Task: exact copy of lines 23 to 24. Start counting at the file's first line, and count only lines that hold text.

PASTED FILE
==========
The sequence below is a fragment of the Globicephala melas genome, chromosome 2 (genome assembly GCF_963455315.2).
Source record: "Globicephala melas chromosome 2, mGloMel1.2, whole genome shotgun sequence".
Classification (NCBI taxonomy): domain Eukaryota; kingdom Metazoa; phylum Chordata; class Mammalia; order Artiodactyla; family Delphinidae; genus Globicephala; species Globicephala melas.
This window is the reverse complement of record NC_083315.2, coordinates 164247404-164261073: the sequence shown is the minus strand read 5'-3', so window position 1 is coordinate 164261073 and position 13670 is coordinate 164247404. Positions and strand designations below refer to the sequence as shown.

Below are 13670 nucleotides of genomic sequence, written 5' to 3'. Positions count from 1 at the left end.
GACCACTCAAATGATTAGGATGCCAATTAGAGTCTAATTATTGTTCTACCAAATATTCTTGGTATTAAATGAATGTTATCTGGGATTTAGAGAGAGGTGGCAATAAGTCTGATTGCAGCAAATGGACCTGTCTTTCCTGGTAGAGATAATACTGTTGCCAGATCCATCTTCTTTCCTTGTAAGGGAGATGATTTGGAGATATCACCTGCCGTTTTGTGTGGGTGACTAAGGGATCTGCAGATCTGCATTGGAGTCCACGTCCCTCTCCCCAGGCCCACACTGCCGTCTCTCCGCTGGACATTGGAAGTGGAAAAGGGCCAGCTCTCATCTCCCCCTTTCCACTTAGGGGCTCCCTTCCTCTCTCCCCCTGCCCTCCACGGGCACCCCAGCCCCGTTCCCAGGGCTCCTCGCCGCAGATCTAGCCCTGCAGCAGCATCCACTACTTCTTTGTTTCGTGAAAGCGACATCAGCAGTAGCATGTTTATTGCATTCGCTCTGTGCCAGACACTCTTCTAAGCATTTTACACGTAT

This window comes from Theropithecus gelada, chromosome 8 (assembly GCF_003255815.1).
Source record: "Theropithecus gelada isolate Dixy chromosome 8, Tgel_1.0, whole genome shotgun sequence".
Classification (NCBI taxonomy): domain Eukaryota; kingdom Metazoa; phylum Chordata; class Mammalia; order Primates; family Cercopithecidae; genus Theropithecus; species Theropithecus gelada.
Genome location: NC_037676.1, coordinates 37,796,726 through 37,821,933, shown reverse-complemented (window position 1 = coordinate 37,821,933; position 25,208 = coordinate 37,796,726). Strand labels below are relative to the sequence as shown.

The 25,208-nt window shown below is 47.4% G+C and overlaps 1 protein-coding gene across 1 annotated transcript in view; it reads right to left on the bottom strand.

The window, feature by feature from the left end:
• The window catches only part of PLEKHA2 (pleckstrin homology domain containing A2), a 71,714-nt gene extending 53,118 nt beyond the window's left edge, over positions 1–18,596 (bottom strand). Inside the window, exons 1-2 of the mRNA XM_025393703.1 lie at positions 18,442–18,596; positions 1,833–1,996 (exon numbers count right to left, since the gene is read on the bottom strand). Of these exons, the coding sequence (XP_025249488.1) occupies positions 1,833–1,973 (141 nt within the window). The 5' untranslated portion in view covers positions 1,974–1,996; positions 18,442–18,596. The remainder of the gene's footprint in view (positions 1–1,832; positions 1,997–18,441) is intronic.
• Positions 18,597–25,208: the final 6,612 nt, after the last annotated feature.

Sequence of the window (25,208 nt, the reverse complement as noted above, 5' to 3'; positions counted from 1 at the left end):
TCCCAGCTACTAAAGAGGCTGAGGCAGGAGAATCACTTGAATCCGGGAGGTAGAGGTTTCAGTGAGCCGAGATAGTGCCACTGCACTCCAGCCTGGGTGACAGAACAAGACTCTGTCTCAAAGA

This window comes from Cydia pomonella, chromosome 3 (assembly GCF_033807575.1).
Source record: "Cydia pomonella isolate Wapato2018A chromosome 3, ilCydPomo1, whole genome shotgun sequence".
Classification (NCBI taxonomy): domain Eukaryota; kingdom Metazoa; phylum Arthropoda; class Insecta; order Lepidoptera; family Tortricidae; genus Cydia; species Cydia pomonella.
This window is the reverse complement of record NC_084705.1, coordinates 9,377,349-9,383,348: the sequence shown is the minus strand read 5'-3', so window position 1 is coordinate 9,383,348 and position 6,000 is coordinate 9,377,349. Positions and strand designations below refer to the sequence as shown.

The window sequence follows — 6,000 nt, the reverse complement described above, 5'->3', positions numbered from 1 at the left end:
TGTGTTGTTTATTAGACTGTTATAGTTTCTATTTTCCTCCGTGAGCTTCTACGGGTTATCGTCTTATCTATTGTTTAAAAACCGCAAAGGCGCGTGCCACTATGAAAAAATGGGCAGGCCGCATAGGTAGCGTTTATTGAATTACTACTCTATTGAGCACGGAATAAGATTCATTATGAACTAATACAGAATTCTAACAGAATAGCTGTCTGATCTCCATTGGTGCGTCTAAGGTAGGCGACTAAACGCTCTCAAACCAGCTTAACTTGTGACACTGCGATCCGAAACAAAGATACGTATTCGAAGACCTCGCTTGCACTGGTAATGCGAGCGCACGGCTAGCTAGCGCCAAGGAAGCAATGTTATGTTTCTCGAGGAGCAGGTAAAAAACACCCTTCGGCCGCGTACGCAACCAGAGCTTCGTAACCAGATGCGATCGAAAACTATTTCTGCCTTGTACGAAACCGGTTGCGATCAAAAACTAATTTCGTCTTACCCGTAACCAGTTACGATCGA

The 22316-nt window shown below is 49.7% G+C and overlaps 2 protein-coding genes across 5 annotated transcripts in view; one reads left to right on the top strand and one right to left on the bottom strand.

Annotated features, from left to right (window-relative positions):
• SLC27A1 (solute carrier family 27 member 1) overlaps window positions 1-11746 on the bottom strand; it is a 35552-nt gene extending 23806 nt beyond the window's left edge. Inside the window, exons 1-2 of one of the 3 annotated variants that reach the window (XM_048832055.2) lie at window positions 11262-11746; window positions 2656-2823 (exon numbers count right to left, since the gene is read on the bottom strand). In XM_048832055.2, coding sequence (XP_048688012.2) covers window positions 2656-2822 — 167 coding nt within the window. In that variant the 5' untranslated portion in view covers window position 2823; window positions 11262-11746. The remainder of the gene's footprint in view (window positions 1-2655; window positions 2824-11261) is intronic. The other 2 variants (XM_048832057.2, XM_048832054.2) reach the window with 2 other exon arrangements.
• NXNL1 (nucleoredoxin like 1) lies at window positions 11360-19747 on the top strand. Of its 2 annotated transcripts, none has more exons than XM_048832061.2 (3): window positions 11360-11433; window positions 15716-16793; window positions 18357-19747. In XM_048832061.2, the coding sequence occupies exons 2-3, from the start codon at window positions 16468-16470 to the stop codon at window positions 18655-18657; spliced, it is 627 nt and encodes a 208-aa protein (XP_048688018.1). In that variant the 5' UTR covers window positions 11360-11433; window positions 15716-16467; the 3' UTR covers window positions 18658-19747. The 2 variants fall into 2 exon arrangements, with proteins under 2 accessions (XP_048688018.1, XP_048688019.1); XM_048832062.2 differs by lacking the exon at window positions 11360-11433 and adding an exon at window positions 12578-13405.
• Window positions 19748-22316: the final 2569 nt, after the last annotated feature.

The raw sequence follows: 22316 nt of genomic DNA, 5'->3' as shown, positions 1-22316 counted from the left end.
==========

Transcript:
The 22316-nt window shown below is 49.7% G+C and overlaps 2 protein-coding genes across 5 annotated transcripts in view; one reads left to right on the top strand and one right to left on the bottom strand.

Annotated features, from left to right (window-relative positions):